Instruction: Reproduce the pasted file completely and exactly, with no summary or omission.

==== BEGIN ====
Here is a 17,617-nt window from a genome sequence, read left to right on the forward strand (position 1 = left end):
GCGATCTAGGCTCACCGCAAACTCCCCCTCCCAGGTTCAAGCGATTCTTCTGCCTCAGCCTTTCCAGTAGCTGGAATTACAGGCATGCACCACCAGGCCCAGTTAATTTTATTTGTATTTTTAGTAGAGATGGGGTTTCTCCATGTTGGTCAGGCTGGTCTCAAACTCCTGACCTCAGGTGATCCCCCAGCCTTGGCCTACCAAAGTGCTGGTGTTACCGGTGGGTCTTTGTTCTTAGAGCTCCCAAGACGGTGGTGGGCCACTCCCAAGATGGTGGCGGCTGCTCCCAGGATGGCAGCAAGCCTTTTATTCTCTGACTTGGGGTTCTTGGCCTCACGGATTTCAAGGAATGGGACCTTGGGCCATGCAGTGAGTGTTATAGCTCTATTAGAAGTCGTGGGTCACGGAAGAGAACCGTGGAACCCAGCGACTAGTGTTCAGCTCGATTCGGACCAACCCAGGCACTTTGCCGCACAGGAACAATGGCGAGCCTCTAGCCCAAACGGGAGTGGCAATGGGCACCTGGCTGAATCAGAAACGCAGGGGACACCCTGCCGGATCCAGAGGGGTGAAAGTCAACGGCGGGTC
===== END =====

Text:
Here is a 17,617-nt window from a genome sequence, read left to right on the forward strand (position 1 = left end):
GCGATCTAGGCTCACCGCAAACTCCCCCTCCCAGGTTCAAGCGATTCTTCTGCCTCAGCCTTTCCAGTAGCTGGAATTACAGGCATGCACCACCAGGCCCAGTTAATTTTATTTGTATTTTTAGTAGAGATGGGGTTTCTCCATGTTGGTCAGGCTGGTCTCAAACTCCTGACCTCAGGTGATCCCCCAGCCTTGGCCTACCAAAGTGCTGGTGTTACCGGTGGGTCTTTGTTCTTAGAGCTCCCAAGACGGTGGTGGGCCACTCCCAAGATGGTGGCGGCTGCTCCCAGGATGGCAGCAAGCCTTTTATTCTCTGACTTGGGGTTCTTGGCCTCACGGATTTCAAGGAATGGGACCTTGGGCCATGCAGTGAGTGTTATAGCTCTATTAGAAGTCGTGGGTCACGGAAGAGAACCGTGGAACCCAGCGACTAGTGTTCAGCTCGATTCGGACCAACCCAGGCACTTTGCCGCACAGGAACAATGGCGAGCCTCTAGCCCAAACGGGAGTGGCAATGGGCACCTGGCTGAATCAGAAACGCAGGGGACACCCTGCCGGATCCAGAGGGGTGAAAGTCAACGGCGGGTC